Fry, M., Horvat, L. & Roche, MA. (2012). The prevalence and triage characteristics of patients presenting with infection to one tertiary referral hospital. Australasian Emergency Nursing Journal,15(3), 127-132. United Kingdom: Elsevier BV. Retrieved from https://doi.org/10.1016/j.aenj.2012.06.001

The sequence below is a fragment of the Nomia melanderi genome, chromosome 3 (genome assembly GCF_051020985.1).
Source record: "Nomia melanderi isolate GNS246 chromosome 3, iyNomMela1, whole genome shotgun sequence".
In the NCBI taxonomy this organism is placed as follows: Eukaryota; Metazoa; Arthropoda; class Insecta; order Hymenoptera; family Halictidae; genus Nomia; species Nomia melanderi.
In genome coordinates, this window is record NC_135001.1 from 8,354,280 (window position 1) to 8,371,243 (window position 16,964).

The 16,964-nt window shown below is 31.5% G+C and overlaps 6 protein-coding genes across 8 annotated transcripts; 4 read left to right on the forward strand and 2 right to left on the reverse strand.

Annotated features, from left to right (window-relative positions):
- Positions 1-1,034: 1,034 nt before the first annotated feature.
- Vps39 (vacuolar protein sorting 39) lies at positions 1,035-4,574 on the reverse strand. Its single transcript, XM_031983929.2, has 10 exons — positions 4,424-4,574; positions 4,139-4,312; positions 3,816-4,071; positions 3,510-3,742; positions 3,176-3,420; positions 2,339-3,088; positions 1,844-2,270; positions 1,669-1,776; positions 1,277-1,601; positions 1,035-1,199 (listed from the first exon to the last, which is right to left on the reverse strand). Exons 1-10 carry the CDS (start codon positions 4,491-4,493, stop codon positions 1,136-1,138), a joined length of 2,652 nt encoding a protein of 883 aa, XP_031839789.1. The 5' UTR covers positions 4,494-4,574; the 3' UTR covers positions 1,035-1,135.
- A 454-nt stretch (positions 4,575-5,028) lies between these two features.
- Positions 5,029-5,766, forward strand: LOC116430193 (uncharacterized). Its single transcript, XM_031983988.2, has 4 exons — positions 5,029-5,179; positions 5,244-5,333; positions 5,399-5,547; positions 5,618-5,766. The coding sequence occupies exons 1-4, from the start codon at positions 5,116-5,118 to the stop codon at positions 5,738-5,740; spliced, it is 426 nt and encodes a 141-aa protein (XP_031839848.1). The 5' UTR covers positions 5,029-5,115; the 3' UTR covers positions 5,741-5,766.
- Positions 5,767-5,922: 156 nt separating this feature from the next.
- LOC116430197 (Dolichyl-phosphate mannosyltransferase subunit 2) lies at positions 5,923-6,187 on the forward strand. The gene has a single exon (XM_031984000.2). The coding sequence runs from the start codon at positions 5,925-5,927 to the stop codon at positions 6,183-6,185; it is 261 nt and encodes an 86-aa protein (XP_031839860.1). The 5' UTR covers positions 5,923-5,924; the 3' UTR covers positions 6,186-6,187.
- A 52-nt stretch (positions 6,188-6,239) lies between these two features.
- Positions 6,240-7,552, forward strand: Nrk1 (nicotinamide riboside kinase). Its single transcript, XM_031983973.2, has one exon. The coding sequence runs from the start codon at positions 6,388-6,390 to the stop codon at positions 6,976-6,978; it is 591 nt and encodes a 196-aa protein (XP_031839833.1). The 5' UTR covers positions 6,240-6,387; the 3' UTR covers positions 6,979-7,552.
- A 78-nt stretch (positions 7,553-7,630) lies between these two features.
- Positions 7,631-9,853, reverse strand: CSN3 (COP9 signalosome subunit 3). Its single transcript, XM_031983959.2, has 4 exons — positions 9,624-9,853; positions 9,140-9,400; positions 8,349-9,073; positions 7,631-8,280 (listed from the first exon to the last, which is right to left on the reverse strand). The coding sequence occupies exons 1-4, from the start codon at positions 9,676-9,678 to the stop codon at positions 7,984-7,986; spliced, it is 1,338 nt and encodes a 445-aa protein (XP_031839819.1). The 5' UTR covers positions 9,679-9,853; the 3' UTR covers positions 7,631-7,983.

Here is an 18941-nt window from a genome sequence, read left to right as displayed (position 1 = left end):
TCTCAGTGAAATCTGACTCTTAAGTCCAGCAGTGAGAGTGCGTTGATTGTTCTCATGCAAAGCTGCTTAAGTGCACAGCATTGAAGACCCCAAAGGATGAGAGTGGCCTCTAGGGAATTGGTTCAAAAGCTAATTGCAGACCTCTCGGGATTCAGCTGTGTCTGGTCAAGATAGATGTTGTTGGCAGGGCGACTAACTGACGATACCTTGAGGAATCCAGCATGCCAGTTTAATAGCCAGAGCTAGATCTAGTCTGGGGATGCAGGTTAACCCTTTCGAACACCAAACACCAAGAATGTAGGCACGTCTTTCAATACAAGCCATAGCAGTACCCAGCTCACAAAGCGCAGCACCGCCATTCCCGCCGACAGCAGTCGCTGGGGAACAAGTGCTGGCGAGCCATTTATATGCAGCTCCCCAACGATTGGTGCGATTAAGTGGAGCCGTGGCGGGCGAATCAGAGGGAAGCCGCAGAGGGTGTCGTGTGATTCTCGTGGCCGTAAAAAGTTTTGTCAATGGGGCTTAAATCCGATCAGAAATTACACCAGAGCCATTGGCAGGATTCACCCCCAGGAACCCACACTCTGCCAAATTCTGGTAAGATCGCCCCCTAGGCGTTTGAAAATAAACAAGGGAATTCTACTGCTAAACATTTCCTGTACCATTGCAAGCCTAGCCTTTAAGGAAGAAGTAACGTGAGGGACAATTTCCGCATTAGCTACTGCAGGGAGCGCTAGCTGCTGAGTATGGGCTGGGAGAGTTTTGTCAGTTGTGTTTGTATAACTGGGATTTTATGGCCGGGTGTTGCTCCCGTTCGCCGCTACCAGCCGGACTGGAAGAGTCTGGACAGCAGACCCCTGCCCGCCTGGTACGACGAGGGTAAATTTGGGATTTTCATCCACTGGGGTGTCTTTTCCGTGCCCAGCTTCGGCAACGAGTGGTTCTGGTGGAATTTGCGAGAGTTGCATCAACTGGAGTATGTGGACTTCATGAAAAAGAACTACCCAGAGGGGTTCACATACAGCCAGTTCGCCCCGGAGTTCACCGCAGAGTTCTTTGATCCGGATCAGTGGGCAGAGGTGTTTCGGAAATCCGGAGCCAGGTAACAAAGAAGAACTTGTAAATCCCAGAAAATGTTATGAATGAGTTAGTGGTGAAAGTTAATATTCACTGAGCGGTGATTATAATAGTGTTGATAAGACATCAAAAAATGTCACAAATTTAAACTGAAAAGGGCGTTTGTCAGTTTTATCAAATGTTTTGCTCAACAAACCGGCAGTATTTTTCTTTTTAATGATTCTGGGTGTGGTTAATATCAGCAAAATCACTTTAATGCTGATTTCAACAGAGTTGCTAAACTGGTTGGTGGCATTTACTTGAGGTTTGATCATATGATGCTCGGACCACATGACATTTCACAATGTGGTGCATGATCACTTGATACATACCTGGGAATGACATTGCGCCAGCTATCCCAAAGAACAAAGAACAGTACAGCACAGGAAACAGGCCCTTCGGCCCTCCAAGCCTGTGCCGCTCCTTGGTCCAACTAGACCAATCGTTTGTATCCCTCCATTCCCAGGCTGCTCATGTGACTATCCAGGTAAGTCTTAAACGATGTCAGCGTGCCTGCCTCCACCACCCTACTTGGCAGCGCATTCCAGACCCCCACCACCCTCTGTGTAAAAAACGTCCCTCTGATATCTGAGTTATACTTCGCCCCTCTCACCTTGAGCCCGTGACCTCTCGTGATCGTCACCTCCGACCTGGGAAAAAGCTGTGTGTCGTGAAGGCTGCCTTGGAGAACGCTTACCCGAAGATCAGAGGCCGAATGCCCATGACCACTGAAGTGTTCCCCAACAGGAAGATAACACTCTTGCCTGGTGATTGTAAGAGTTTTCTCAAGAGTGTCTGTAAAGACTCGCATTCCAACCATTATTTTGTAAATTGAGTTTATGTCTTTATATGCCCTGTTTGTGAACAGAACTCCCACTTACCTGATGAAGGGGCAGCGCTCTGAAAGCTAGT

Background: Globally, severe infection and or sepsis is a problem that is costing billions of dollars, using hundreds of hospital beds, and often results in patient death. Any infection can potentially develop a sepsis health trajectory if left unrecognised and unmanaged. Methods: We conducted a 12 month retrospective descriptive exploratory study. Our research explored the prevalence and triage characteristics of patients presenting with infection to one tertiary referral hospital. Electronic medical records were reviewed to identify patients that had a primary diagnosis related to infection. Results: The study identified that 16% (n = 7756) of adult presentations had a discharge diagnosis related to infection. A significant difference (X2 = 297.83, df = 4, p ≤ .001) in Triage Code allocation for the infection group was identified compared with the non-infection patient group. Thirty-nine percent (n = 3027) of patients with infections were admitted to hospital. Of the patients (n = 1930; 4%) admitted to a critical care area, 6% (n = 122) had a primary diagnosis related to infection. Of the ED deaths (n = 81), 12% (n = 10) had a primary diagnosis related to infection. Conclusion: The study provides a detailed analysis of the prevalence and triage characteristics of patients with infection presenting to one ED. Further research is needed to identify strategies to improve the triage nurse's recognition of severe infection and consistency of urgency code allocation to prevent patient deterioration.
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